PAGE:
Lost in Taiwan is a story you fall into! It’s the closest to visiting Taiwan you’ll get without having to get up from your couch, and it’ll get you putting away pennies for that flight one day. We sat down with author Mark Crilley to talk writing and illustrating process, his inspirations, and a sneak peek at what he’s up to next!
What was your initial inspiration for Lost in Taiwan?
I lived in Taiwan for two and a half years, teaching English, studying Chinese, and making loads of wonderful friends. I wanted to create a graphic novel that would pay tribute to the people and culture of Taiwan, and to give readers a taste of what it feels like to be there.
Can you describe your plotting process? How much of the plot do you have nailed down before you start sketching?
I always have a pretty detailed outline of the entire story in place before I get going on any artwork. It’s especially important to have a satisfying ending worked out; then I can make sure all the scenes are building toward that ending. But I leave things open enough that if I get a good idea later on, I can ignore the outline and institute that change, for the good of the story.
I’d love to hear more about the technical process for your drawings! What materials do you use and how would you describe your illustration techniques?
Lately I’ve been taking my penciled version of each page and scanning it into my computer without inking anything. Then I use Photoshop to darken the linework and add color. In Lost in Taiwan, I made a special effort to make the coloring look very organic and handmade, so as to avoid the smooth flatness that you see in a lot of computer coloring.
I loved seeing Paul’s growth from uninterested and self-isolated to adventurous and curious, and the way Peijing helps pull him out of his shell. What was it like tooling out their relationship?
Well thanks, I’m glad you enjoyed that aspect. I deliberately made Paul into a bit of a jerk at the beginning of the story, so as to give him plenty of room to grow. With Peijing, I had the opportunity to show how a stranger you’ve only just met can sometimes see and point out aspects of your personality that you’ve failed to see yourself. And of course Paul also ends up saying things to Peijing that she clearly hasn’t heard from others. You sense that their chance meeting will end up changing both of their lives for the better.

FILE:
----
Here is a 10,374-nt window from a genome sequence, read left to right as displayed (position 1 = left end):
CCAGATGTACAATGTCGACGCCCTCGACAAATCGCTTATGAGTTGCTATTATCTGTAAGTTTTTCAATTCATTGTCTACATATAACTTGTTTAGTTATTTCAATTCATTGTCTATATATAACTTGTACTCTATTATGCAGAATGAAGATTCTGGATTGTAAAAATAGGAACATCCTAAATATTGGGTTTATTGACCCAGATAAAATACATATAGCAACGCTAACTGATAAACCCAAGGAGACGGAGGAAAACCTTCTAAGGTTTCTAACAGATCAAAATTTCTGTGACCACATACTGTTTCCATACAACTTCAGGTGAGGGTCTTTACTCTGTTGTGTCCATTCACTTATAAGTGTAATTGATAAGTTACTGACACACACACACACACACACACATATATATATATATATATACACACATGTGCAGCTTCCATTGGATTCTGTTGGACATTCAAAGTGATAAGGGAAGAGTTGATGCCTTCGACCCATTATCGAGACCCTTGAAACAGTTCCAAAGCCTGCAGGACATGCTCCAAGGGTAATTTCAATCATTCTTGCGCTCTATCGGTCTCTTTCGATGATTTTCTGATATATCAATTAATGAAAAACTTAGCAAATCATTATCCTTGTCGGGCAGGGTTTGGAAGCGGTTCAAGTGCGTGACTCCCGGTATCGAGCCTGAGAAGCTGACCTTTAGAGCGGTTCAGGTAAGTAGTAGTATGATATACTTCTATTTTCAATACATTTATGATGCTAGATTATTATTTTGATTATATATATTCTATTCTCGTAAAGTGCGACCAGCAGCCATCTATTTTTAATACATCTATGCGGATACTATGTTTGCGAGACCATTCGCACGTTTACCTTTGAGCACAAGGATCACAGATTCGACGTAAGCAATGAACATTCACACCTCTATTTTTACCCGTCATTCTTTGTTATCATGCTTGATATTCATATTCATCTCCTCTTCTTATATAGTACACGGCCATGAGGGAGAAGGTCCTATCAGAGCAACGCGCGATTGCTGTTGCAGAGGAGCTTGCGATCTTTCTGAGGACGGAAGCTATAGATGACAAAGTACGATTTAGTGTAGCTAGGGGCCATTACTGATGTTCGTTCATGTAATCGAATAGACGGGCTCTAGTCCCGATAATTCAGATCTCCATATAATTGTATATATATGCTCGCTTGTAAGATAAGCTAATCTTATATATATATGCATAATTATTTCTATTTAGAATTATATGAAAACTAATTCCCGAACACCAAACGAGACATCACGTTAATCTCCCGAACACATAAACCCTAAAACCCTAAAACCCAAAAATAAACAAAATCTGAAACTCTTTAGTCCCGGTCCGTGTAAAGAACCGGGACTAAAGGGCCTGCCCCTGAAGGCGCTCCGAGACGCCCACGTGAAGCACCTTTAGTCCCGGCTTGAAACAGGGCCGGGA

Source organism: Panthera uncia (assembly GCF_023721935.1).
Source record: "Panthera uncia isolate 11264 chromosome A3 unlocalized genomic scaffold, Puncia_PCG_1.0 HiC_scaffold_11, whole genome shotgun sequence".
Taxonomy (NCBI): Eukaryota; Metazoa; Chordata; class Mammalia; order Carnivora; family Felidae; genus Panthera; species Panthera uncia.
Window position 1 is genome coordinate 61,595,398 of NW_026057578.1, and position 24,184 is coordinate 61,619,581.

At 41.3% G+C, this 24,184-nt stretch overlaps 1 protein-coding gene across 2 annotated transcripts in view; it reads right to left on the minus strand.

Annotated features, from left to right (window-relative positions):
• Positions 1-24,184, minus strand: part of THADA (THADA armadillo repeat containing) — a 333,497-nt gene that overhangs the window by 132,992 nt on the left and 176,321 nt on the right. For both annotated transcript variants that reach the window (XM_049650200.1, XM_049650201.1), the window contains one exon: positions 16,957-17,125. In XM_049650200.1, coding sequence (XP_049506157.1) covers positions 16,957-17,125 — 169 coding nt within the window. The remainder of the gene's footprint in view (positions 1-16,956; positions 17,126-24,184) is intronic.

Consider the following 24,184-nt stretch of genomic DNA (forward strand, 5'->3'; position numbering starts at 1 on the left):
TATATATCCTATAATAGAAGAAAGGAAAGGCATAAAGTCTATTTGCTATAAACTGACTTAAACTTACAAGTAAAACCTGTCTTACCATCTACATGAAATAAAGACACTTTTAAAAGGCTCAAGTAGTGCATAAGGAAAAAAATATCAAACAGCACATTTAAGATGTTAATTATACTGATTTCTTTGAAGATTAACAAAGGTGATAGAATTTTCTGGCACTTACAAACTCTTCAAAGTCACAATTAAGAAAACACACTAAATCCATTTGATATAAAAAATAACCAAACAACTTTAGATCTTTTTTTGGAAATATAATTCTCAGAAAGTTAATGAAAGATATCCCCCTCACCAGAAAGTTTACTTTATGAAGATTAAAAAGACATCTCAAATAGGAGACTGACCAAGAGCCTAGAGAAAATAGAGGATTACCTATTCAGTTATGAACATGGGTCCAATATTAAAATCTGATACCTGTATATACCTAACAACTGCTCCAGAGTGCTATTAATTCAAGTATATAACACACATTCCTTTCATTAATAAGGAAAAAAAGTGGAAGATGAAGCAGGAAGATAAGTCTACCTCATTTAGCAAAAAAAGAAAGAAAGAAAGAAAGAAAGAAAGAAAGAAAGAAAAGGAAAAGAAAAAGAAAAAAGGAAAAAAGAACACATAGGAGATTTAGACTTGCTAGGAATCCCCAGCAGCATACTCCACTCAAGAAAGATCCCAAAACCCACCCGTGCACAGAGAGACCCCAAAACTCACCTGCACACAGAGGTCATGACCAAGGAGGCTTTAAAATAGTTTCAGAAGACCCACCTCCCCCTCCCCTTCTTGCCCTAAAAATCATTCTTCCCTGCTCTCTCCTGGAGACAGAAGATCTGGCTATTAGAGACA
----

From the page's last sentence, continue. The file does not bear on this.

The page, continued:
What are some places in Taiwan you would recommend to travelers?
Most people will visit Taipei, Taiwan’s largest city by far, which is filled with popular sites to see. But I’d encourage them to get out of the big cities and into the smaller towns, to see ordinary life in the countryside. For example there is a little village called Lukang which has preserved a lot of the architecture and atmosphere of “old Taiwan.” Really the key to getting the most out of Taiwan is getting to know the people. A Taiwanese person can get you away from the tourist trail and lead you to unforgettable experiences likes the ones depicted in my book.
What are some books you’ve been reading recently or would recommend?
I highly recommend Ira Marcks’ graphic novel Spirit Week. A great story with incredible artwork, and one that will resonate especially with fans of The Shining. I’m a big Beatles fan, so I was enormously pleased with Tune In, by Mark Lewisohn. After reading that, you’ll feel like an instant Beatles expert!
What are you working on now? Any exciting ideas you can share?
It’s a little too soon to reveal the name yet, but my next project is a two-book series that’s aimed at upper elementary and middle school students, due in stores this coming winter. It’s the first thing I’ve done in years that is focused directly on humor, and I’m having so much fun coming up with all the jokes and ridiculous situations. But the key thing about it is the format: These are highly experimental books that bring together comics, letters, diaries, and other unusual forms of storytelling. I can’t wait to see what people will think of them.
by Mark Crilley
THIS WASN’T PAUL’S IDEA.
The last thing he’s interested in is exploring new countries or experiencing anything that might be described as “cultural enrichment.” But like it or not, he’s stuck with his brother, Theo, for two weeks in Taiwan, a place that—while fascinating to Theo—holds no interest to Paul at all.
While on a short trip to a local electronics store, Paul becomes hopelessly lost in Taiwan’s twisting, narrow streets, and he has no choice but to explore this new environment in his quest to find his way back to Theo’s apartment.
In an unfamiliar place with no friends—and no GPS!—there’s no telling what adventures he could happen upon. And who knows? Maybe it turns out he has friends in Taiwan, after all.